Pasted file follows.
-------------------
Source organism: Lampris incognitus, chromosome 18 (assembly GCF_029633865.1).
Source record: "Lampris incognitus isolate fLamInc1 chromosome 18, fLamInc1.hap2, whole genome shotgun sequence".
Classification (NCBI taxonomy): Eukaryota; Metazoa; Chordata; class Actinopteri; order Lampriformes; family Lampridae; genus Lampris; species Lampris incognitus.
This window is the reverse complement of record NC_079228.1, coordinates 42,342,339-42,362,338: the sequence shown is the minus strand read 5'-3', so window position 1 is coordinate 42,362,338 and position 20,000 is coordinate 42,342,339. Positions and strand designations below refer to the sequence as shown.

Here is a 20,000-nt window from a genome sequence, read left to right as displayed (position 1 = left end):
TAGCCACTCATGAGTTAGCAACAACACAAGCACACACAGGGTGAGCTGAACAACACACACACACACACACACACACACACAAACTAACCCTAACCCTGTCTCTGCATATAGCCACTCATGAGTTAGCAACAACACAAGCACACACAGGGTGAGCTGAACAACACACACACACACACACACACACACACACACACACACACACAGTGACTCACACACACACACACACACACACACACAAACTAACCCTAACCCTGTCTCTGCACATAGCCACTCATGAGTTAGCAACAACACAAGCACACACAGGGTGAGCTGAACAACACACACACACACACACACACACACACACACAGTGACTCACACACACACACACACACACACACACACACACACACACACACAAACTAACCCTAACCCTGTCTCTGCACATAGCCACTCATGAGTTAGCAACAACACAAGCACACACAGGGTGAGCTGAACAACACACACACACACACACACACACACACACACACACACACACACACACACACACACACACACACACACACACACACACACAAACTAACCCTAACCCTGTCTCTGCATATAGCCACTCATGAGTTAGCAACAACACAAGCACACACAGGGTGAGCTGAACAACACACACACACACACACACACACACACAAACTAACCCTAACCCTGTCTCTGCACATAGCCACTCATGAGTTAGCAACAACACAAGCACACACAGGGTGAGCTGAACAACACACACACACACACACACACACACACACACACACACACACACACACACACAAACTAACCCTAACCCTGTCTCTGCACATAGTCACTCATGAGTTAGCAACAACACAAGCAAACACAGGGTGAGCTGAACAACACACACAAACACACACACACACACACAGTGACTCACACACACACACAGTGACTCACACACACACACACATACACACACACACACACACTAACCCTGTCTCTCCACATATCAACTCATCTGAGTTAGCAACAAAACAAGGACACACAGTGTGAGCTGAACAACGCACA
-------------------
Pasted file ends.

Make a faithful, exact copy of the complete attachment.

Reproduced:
Source organism: Lampris incognitus, chromosome 18 (assembly GCF_029633865.1).
Source record: "Lampris incognitus isolate fLamInc1 chromosome 18, fLamInc1.hap2, whole genome shotgun sequence".
Classification (NCBI taxonomy): Eukaryota; Metazoa; Chordata; class Actinopteri; order Lampriformes; family Lampridae; genus Lampris; species Lampris incognitus.
This window is the reverse complement of record NC_079228.1, coordinates 42,342,339-42,362,338: the sequence shown is the minus strand read 5'-3', so window position 1 is coordinate 42,362,338 and position 20,000 is coordinate 42,342,339. Positions and strand designations below refer to the sequence as shown.

Here is a 20,000-nt window from a genome sequence, read left to right as displayed (position 1 = left end):
TAGCCACTCATGAGTTAGCAACAACACAAGCACACACAGGGTGAGCTGAACAACACACACACACACACACACACACACACAAACTAACCCTAACCCTGTCTCTGCATATAGCCACTCATGAGTTAGCAACAACACAAGCACACACAGGGTGAGCTGAACAACACACACACACACACACACACACACACACACACACACACACAGTGACTCACACACACACACACACACACACACACAAACTAACCCTAACCCTGTCTCTGCACATAGCCACTCATGAGTTAGCAACAACACAAGCACACACAGGGTGAGCTGAACAACACACACACACACACACACACACACACACACAGTGACTCACACACACACACACACACACACACACACACACACACACACACAAACTAACCCTAACCCTGTCTCTGCACATAGCCACTCATGAGTTAGCAACAACACAAGCACACACAGGGTGAGCTGAACAACACACACACACACACACACACACACACACACACACACACACACACACACACACACACACACACACACACACACACACACAAACTAACCCTAACCCTGTCTCTGCATATAGCCACTCATGAGTTAGCAACAACACAAGCACACACAGGGTGAGCTGAACAACACACACACACACACACACACACACACAAACTAACCCTAACCCTGTCTCTGCACATAGCCACTCATGAGTTAGCAACAACACAAGCACACACAGGGTGAGCTGAACAACACACACACACACACACACACACACACACACACACACACACACACACACACAAACTAACCCTAACCCTGTCTCTGCACATAGTCACTCATGAGTTAGCAACAACACAAGCAAACACAGGGTGAGCTGAACAACACACACAAACACACACACACACACACAGTGACTCACACACACACACAGTGACTCACACACACACACACATACACACACACACACACACTAACCCTGTCTCTCCACATATCAACTCATCTGAGTTAGCAACAAAACAAGGACACACAGTGTGAGCTGAACAACGCACA